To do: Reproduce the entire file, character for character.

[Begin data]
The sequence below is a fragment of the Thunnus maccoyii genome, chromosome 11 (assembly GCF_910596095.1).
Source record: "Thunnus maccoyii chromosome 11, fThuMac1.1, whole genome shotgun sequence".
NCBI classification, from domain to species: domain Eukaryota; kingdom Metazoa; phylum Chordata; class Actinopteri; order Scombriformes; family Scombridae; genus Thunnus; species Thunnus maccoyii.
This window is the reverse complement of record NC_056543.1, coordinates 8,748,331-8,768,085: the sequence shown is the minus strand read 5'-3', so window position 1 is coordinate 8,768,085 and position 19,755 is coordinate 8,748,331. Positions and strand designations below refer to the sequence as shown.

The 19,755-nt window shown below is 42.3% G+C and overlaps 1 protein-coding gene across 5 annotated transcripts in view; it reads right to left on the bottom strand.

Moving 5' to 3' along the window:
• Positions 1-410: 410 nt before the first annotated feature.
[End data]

The sequence below is a fragment of the Thunnus maccoyii genome, chromosome 11 (assembly GCF_910596095.1).
Source record: "Thunnus maccoyii chromosome 11, fThuMac1.1, whole genome shotgun sequence".
NCBI classification, from domain to species: domain Eukaryota; kingdom Metazoa; phylum Chordata; class Actinopteri; order Scombriformes; family Scombridae; genus Thunnus; species Thunnus maccoyii.
This window is the reverse complement of record NC_056543.1, coordinates 8,748,331-8,768,085: the sequence shown is the minus strand read 5'-3', so window position 1 is coordinate 8,768,085 and position 19,755 is coordinate 8,748,331. Positions and strand designations below refer to the sequence as shown.

The 19,755-nt window shown below is 42.3% G+C and overlaps 1 protein-coding gene across 5 annotated transcripts in view; it reads right to left on the bottom strand.

Moving 5' to 3' along the window:
• Positions 1-410: 410 nt before the first annotated feature.